Kustodiev Boris – “Bolshevik”

Three years after the February Revolution and the creation of the painting “February 27, 1917”, Boris Kustodiev, already bedridden and in a wheelchair, paints the painting “Bolshevik”, in which he turned not to direct impressions, as in February 1917, but to synthesis , comprehension of the main thing that was associated with the concept of “Bolshevik”. This is the October Revolution, and the famine in Petrograd since the fall of 1918, and the Civil War, which has not yet ended, but in which Kolchak, Denikin, Yudenich have already been beaten and there has been a clear turning point in favor of the “Reds”. Kustodiev played with the very word “Bolshevik”, which the people often tried to naively explain as something “big”, strong. The picture is frankly built on the basis of popular prints. In the bright sunshine of the end of winter, like on Shrovetide, a mighty giant walks through the city, a giant in soldiers’ boots and a city scarf, with furiously frowning eyebrows and a red banner in his hands. It winds over houses with an endless scarlet ribbon, and wherever it appears, the streets are filled with continuous streams of armed people who have come into motion – soldiers and sailors, someone sneaks along the wall with a rifle, somewhere there is a meeting with an orator, speaking in front of the soldiers from the car. The picture is characterized by the atmosphere of fantastic reality, a kind of “cheap print surrealism”. The expression is enhanced by a sharp combination of different angles – from below to the giant that monumentalizes him, from above to the crowd at his feet. The composition strangely echoes the image of a skeleton in the city in 1905, but here an obstacle rises in front of the walking figure – a church with a blue dome decorated with gold stars, and it remains unclear whether the giant will bypass it or sweep it out of its way. It is impossible to stop it.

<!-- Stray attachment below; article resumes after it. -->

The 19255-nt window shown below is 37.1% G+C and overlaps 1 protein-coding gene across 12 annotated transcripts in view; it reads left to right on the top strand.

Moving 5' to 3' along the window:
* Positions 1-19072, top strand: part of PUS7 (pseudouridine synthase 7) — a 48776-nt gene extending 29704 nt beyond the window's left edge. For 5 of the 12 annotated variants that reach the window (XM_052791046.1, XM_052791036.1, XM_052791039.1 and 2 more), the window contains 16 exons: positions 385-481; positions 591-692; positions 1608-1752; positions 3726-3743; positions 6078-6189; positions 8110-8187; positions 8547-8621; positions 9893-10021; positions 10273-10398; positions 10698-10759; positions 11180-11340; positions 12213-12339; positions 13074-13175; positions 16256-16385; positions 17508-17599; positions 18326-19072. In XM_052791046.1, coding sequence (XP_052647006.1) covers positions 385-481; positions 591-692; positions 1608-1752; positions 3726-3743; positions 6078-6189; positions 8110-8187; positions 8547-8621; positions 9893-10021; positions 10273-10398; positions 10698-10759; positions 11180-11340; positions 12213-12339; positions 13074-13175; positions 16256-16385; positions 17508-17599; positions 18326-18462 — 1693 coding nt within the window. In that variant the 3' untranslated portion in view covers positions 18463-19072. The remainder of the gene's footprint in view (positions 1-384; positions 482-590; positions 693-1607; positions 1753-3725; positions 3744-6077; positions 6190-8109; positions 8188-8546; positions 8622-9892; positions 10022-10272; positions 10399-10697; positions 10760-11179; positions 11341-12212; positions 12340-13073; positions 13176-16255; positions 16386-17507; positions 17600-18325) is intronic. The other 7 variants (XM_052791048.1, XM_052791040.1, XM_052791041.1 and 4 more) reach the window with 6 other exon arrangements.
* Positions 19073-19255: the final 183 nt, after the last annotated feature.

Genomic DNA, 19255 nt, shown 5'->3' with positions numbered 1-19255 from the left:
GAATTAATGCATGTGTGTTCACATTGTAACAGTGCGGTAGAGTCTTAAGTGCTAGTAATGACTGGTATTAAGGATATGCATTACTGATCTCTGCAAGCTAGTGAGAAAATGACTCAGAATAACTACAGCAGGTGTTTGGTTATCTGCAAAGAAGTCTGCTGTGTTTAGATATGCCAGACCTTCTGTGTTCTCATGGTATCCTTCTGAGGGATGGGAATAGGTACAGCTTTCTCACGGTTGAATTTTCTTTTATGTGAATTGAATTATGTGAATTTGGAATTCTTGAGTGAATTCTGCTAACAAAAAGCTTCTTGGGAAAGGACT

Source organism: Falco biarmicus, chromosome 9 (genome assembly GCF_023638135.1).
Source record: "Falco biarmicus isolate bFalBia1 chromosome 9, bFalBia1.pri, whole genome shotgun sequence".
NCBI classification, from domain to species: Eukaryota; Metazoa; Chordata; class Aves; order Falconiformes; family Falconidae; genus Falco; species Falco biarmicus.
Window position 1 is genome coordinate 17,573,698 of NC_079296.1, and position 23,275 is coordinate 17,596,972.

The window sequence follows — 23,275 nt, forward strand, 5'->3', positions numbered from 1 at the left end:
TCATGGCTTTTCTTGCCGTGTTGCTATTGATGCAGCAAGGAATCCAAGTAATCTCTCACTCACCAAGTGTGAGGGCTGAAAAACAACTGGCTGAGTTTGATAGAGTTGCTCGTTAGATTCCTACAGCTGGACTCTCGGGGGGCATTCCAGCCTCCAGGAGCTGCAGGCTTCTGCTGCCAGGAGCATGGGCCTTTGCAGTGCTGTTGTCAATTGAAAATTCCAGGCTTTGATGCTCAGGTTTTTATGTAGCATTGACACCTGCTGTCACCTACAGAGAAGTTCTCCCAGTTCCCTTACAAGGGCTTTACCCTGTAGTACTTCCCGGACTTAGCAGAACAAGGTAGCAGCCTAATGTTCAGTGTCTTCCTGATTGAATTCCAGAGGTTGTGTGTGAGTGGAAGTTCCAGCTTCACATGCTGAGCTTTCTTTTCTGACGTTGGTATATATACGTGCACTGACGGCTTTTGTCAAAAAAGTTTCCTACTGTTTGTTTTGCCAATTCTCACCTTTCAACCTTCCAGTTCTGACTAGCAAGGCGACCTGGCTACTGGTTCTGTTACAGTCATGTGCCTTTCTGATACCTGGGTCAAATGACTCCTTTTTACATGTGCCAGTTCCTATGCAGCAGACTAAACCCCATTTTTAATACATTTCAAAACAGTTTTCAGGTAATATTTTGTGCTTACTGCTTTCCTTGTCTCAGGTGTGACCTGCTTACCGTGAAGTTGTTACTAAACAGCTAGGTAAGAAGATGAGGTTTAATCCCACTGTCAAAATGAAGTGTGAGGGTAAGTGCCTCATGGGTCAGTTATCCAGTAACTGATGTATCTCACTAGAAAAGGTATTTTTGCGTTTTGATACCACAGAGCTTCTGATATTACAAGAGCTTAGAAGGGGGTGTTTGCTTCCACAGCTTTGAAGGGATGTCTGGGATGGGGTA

In this image of symbolism and allegorical character, Kustodiev revealed the spontaneous force of the revolution, the massiveness of everything connected with it, expressed a mixed feeling of both involuntary admiration for power and fear of brute force. The sunny city landscape is conveyed differently, especially it was given away – with admiration for its peaceful poetic beauty.

Year of painting: 1920.

Dimensions of the painting: 101 x 141 cm.

Material: canvas.

Writing technique: oil.

Genre: allegory.

Style: modern.

Gallery: State Tretyakov Gallery, Moscow, Russia.

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